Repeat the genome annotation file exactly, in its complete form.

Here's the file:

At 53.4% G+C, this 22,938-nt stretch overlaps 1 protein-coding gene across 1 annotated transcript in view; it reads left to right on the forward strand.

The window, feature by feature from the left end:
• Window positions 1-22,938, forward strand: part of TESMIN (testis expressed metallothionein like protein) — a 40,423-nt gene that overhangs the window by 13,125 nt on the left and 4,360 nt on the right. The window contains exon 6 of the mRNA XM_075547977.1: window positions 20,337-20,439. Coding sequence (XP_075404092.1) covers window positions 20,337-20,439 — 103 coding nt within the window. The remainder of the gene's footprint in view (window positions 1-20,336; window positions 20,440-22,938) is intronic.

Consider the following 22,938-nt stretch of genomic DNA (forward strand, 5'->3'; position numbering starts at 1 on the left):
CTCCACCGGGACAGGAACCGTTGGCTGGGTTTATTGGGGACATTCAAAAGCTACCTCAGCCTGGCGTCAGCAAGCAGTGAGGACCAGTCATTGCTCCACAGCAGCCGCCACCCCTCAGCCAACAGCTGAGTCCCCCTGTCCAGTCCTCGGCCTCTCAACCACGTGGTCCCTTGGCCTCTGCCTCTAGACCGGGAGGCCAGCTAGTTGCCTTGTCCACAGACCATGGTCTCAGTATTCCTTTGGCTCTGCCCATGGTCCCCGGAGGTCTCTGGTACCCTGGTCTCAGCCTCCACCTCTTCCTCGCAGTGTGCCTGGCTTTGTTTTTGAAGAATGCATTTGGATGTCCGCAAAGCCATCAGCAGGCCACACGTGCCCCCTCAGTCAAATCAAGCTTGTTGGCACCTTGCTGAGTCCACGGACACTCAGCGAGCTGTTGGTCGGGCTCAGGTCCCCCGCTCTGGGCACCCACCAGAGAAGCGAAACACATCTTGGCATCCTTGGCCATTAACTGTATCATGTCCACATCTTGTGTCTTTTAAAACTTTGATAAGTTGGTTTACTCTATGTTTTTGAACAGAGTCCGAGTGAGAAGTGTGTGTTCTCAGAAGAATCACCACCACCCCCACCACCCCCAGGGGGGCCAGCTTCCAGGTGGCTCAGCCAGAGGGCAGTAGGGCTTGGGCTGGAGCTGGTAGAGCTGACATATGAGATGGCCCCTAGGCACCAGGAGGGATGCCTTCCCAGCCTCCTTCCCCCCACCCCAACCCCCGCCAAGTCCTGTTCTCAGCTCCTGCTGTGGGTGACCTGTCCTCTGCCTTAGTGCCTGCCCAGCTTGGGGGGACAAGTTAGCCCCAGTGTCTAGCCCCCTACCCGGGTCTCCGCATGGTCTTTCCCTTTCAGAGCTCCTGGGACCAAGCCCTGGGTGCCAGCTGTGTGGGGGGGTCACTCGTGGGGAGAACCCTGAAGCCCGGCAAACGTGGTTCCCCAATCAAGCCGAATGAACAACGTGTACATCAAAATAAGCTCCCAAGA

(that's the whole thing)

At 53.4% G+C, this 22,938-nt stretch overlaps 1 protein-coding gene across 1 annotated transcript in view; it reads left to right on the forward strand.

The window, feature by feature from the left end:
• Window positions 1-22,938, forward strand: part of TESMIN (testis expressed metallothionein like protein) — a 40,423-nt gene that overhangs the window by 13,125 nt on the left and 4,360 nt on the right. The window contains exon 6 of the mRNA XM_075547977.1: window positions 20,337-20,439. Coding sequence (XP_075404092.1) covers window positions 20,337-20,439 — 103 coding nt within the window. The remainder of the gene's footprint in view (window positions 1-20,336; window positions 20,440-22,938) is intronic.

Consider the following 22,938-nt stretch of genomic DNA (forward strand, 5'->3'; position numbering starts at 1 on the left):
CTCCACCGGGACAGGAACCGTTGGCTGGGTTTATTGGGGACATTCAAAAGCTACCTCAGCCTGGCGTCAGCAAGCAGTGAGGACCAGTCATTGCTCCACAGCAGCCGCCACCCCTCAGCCAACAGCTGAGTCCCCCTGTCCAGTCCTCGGCCTCTCAACCACGTGGTCCCTTGGCCTCTGCCTCTAGACCGGGAGGCCAGCTAGTTGCCTTGTCCACAGACCATGGTCTCAGTATTCCTTTGGCTCTGCCCATGGTCCCCGGAGGTCTCTGGTACCCTGGTCTCAGCCTCCACCTCTTCCTCGCAGTGTGCCTGGCTTTGTTTTTGAAGAATGCATTTGGATGTCCGCAAAGCCATCAGCAGGCCACACGTGCCCCCTCAGTCAAATCAAGCTTGTTGGCACCTTGCTGAGTCCACGGACACTCAGCGAGCTGTTGGTCGGGCTCAGGTCCCCCGCTCTGGGCACCCACCAGAGAAGCGAAACACATCTTGGCATCCTTGGCCATTAACTGTATCATGTCCACATCTTGTGTCTTTTAAAACTTTGATAAGTTGGTTTACTCTATGTTTTTGAACAGAGTCCGAGTGAGAAGTGTGTGTTCTCAGAAGAATCACCACCACCCCCACCACCCCCAGGGGGGCCAGCTTCCAGGTGGCTCAGCCAGAGGGCAGTAGGGCTTGGGCTGGAGCTGGTAGAGCTGACATATGAGATGGCCCCTAGGCACCAGGAGGGATGCCTTCCCAGCCTCCTTCCCCCCACCCCAACCCCCGCCAAGTCCTGTTCTCAGCTCCTGCTGTGGGTGACCTGTCCTCTGCCTTAGTGCCTGCCCAGCTTGGGGGGACAAGTTAGCCCCAGTGTCTAGCCCCCTACCCGGGTCTCCGCATGGTCTTTCCCTTTCAGAGCTCCTGGGACCAAGCCCTGGGTGCCAGCTGTGTGGGGGGGTCACTCGTGGGGAGAACCCTGAAGCCCGGCAAACGTGGTTCCCCAATCAAGCCGAATGAACAACGTGTACATCAAAATAAGCTCCCAAGA